In my family I have been studying this pretty deeply over the past few Christmases. My mom is definetly one of those people who loves to give gifts especially to her grandkids and every year I am amazed by the mountain of presents that surrounds our tree. I have multiple nieces and nephews who are chomping at the bit and can’t wait to open their presents. So what I’ve done is sat back and watched them and here’s what i’ve noticed. As soon as these little ones ranging from 5 years old to 12 years old sit around the tree they immediately become the most greedy little people I’ve ever seen (I say this jokingly but it’s somewhat true). They quickly start fighting over who gets to open their gifts first and begin tearing the wrapping off before they even know who the present came from. Once they open it they get that surge of happiness then toss that gift to the side wanting to open the next one without even saying thank you to the person who bought them the gift. The problem is that they are not realizing what is happening. They aren’t aware that someone went out of their way to buy them a present and in return they haven’t learned to have gratitude and be thankful for it because it’s just how Christmas is. I’ll also say they are aware these gifts aren’t coming from Santa and do realize they are from some of the family members.
So as I continue to sit and watch and try to urge the kids to say please and thank you, I generally notice that the stress levels begin to rise in the room. The kids are acting out, their parents are getting fed up, and the grandparents are beginning to see that all of the time and money spent on these gifts probably aren’t being appreciated the way they thought they would be.
I try to think back when I was a kid and I’m sure I did the same thing. What I do remember is being thankful for the bigger ticket items I got. This ranged from an electric guitar, a stereo, a playstation, a new bike, etc. Those items were the ones I always really looked forward to and all the other gifts meant next to nothing because I got the big ticket item I really wanted.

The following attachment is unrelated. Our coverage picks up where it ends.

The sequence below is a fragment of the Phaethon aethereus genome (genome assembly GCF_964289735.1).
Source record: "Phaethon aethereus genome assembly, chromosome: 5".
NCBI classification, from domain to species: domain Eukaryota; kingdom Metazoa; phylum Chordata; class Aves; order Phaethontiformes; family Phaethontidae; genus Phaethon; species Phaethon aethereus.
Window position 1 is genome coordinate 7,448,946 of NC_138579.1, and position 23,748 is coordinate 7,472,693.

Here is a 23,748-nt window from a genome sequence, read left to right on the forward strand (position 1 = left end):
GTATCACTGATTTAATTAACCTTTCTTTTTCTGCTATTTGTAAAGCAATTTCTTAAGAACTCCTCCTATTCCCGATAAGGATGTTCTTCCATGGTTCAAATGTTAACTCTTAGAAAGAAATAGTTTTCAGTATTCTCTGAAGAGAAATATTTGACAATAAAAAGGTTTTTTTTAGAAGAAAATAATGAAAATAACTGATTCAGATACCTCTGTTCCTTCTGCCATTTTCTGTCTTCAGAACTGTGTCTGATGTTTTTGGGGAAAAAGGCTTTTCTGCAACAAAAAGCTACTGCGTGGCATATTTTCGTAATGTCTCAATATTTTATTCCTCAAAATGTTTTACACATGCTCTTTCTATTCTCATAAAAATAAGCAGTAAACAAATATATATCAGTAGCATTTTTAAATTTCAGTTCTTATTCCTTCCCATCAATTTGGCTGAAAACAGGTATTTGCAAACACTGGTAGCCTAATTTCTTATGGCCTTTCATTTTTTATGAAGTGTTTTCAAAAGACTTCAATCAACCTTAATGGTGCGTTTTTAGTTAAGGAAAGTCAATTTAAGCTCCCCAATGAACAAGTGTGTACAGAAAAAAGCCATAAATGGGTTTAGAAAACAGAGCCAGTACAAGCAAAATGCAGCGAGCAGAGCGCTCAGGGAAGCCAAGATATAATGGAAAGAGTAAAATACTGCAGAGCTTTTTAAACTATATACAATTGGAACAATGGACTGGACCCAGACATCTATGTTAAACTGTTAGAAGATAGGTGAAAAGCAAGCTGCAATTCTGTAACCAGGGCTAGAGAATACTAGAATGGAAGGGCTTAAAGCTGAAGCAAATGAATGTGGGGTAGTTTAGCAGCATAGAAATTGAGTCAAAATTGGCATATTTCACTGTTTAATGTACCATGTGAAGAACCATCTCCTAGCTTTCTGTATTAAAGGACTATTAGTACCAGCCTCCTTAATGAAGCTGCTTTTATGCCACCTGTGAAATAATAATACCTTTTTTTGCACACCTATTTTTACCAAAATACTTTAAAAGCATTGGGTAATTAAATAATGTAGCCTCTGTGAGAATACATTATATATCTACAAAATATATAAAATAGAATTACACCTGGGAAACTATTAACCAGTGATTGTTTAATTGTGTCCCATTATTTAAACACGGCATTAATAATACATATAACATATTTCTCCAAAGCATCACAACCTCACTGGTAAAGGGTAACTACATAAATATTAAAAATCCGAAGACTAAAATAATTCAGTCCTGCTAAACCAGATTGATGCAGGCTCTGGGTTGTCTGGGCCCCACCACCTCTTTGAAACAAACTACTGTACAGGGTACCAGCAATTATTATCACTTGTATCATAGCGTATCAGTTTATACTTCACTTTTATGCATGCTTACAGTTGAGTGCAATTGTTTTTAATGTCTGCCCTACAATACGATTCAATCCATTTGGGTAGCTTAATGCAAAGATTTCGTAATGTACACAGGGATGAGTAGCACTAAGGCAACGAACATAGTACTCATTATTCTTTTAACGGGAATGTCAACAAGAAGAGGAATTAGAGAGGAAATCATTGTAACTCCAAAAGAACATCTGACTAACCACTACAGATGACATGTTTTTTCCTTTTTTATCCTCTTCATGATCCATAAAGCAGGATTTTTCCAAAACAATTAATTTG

This leads me to my next point, buy your kids the things they want that you will be able to afford but that you also feel will increase their happiness. Is this a gift they will just set to the side and forget about? Or is it a gift they will cherish and enjoy for many months or years? Another thing you can do is get the whole family on board to buy these kids the bigger gifts they want. Maybe they want that new playstation or guitar so you ask grandpa and grandma and maybe the aunts and uncles to pitch in on that gift to ease the financial burden on everyone. Again the kids don’t really care where the gift came from as long as they get what they really wanted.
Now for the adults, I am a big fan of gifting experiences rather than just giving a gift card or money. Trying things like planning a weekend away, a day trip to do something fun and exciting, or even just a night out without the kids may be far more beneficial than a gift card to target. In life we seem to value experiences much more over material things and those experiences will generally bring your families closer together.
Take some time to think about these ideas this holiday season as I know this can be a stressful time. The idea of having to go shopping, go further into debt, and meet an expectation that society has pushed on us can be hard. It is also the exact opposite of what these holidays should be about. They should be about spending stress free time with family and friends, playing games, and sharing memories that will stay with you forever.
So please enjoy your holiday season, make memories, and cherish the time you have with your families.